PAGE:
4. There was a great earthquake, and an angel of the Lord descended from heaven and rolled away the stone and sat on it.  The fear that brought to the guards is stated – along with the statement that they became like dead men.  Perhaps they were just paralyzed with fear, or perhaps they were made unable to move.  We are not told.  The point is that the seal was broken, and the stone would not be allowed to be moved back in front of the tomb.

The Garden Tomb in Jerusalem, one traditional site of Jesus’ burial. It is safe to say that it is not the tomb of Jesus, but it is useful as a realistic example.

5.  At this point, we know from John that it was Mary Magdalene who ran to tell Peter and John that (as she believes) someone has taken the body.  John and Mark both indicate that Mary had left the other women.  While she is gone, two angels speak to the women she had separated from, telling them that Jesus had risen and they must tell the disciples “and Peter” that He is risen and that they must go to Galilee. Many of the guards leave to go tell the Sanhedrin what has happened, while the other women leave to find the disciples.  It is important to get word to all the disciples.  But Peter is mentioned separately probably because it is important that in his grief, he does not think he would be cast off because of his denial (in Matthew 26:69-75).

6. Peter and John run to the tomb and eventually both go inside and leave, satisfied that Jesus is gone.  John “believes” but Peter is puzzled about what happened.  They went back home and the other women would come tell them (as well as the other disciples) what the angels had said to them.

7. Mary, back at the tomb weeping after Peter and John had left, now looks into it for the first time and sees it empty except for the angels – sitting at the head and foot where Jesus had laid.  Perhaps from her tears blinding her or perhaps prevented from truly “seeing” (as with the disciples in Luke 24:16), she does not react to the angels or recognize Jesus until He calls her name (John 20:16).  Jesus tells her not to delay by clinging to Him, but to go to tell the disciples that He is going to His Father (and their Father).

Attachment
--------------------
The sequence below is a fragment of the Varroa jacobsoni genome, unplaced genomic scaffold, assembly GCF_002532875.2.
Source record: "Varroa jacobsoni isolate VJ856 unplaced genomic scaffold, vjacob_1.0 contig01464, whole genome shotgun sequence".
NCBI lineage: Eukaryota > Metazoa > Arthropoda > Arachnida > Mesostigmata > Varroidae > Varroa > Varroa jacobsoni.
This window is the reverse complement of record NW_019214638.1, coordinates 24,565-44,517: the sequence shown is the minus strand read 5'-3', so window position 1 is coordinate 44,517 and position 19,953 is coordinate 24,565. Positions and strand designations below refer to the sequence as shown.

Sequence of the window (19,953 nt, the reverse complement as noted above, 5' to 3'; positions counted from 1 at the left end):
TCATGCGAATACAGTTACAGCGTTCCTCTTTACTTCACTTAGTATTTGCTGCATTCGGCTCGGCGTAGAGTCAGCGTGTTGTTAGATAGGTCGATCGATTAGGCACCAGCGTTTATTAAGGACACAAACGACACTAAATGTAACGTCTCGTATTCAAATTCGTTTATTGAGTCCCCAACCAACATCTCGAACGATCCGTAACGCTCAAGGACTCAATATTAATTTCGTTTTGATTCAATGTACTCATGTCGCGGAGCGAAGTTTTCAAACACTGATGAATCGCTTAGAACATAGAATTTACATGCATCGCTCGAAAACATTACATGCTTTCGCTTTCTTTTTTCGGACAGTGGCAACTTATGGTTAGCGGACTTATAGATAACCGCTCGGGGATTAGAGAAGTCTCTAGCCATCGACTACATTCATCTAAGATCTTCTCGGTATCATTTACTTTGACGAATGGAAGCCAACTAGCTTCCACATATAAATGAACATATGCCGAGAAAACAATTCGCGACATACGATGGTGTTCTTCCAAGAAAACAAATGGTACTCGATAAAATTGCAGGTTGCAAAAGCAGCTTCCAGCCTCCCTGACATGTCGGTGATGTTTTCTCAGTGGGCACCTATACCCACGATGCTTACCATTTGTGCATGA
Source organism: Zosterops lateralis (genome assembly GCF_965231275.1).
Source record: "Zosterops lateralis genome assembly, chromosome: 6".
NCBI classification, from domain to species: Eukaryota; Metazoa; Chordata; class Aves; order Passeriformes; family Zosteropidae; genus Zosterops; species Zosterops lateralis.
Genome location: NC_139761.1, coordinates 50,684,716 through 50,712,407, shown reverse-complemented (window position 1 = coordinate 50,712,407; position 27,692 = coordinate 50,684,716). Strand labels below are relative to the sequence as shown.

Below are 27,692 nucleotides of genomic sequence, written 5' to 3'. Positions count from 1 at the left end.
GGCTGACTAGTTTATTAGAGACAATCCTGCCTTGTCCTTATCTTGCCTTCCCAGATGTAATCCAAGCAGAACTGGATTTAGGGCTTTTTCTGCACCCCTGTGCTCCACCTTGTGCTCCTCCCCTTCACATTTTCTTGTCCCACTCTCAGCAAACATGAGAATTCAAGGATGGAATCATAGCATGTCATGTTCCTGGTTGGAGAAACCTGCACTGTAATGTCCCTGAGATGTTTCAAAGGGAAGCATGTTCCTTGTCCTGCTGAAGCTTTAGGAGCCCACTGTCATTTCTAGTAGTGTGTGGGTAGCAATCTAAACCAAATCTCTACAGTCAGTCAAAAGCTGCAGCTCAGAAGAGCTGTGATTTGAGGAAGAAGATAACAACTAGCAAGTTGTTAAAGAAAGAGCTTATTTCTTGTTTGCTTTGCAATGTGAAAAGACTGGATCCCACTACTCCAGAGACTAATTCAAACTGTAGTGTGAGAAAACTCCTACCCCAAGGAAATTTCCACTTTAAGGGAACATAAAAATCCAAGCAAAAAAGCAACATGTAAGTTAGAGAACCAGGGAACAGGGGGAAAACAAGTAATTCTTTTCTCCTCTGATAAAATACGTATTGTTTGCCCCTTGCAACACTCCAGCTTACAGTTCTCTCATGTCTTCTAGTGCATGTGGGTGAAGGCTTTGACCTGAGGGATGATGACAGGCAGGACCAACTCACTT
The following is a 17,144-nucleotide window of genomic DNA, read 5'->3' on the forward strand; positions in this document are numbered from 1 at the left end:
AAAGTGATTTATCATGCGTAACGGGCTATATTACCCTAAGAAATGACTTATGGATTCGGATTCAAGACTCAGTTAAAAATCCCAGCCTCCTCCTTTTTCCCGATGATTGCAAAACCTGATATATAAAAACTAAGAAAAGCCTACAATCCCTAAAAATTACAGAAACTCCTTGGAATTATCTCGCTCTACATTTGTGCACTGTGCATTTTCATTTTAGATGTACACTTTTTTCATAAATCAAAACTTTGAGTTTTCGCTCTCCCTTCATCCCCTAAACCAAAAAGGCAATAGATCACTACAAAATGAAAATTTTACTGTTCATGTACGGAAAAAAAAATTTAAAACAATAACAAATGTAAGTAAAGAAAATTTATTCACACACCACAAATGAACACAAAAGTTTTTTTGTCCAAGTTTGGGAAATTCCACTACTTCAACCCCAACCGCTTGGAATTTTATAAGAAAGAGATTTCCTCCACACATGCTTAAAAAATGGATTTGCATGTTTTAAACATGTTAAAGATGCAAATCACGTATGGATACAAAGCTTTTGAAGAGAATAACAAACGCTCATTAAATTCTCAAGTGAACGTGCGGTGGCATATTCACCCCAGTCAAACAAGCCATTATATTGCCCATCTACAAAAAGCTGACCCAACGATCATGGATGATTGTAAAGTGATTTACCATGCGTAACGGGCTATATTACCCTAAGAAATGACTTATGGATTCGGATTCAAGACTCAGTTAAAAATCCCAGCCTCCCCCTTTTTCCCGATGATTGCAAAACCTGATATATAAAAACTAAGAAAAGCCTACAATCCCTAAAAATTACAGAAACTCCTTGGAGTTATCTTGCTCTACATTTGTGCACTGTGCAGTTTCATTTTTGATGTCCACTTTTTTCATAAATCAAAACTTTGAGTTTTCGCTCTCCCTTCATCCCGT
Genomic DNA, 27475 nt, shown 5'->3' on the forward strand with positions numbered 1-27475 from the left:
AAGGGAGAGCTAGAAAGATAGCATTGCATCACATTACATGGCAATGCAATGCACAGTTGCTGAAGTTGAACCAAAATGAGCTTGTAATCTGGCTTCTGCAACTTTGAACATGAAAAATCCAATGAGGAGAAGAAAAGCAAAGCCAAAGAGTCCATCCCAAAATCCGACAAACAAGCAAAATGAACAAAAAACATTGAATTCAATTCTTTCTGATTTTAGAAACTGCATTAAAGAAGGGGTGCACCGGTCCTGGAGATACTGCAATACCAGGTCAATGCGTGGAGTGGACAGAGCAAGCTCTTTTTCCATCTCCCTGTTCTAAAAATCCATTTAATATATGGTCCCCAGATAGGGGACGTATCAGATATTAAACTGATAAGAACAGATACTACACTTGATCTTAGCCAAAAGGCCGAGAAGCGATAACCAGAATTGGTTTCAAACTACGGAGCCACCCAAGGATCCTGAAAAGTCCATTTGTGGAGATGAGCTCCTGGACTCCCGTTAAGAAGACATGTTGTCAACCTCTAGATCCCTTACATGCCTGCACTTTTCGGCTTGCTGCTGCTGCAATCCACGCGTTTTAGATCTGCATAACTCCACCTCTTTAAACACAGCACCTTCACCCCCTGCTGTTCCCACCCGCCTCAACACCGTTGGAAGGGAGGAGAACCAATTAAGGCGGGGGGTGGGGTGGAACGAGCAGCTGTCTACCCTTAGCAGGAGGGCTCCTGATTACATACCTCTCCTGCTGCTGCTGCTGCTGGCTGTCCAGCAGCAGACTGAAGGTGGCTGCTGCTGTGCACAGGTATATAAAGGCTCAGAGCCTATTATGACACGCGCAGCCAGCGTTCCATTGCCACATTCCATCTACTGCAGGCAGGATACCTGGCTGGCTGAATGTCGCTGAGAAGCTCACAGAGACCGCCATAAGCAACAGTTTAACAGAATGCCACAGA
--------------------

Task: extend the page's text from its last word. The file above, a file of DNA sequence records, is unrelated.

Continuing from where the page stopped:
8. Mary does go and tell the disciples that she has seen the Lord.  The other women are met by Jesus on their way (Matthew 28:9); and they are allowed the delay briefly, as they take hold of His feet and worship Him.  Then He sends them to continue on to the disciples as well.

Summing Up

Each weekend, I am now posting a small PDF of one week of chapter summaries (on the website’s “Summaries” page), current to the beginning of the previous week.  I have posted the summary for Week 36 (September Week 1) of the schedule I am following.  This short PDF document contains condensed comments about John 12, Matt 24 and 25, John 13, and John 14, with hyperlinks to the ESV version of each chapter for listening or reading, and joins the summaries for other weeks already posted there.

/Bob’s boy
image © V. Gilbert & Arlisle F. Beers

Please note: I did not design the reading plan that I am following in my blog.  All of my comments in this blog, however, are solely my responsibility.  When reading ANY commentary, you should ALWAYS refer first to the scripture, which is God’s unchanging and unfailing word. Reading schedules, as well as a link to the site where you can get the reading plan that I’m currently following for yourself can be found on the “Bible Reading Schedules” page of my website at  For questions and help, please see the “FAQ” and “Summaries” pages there.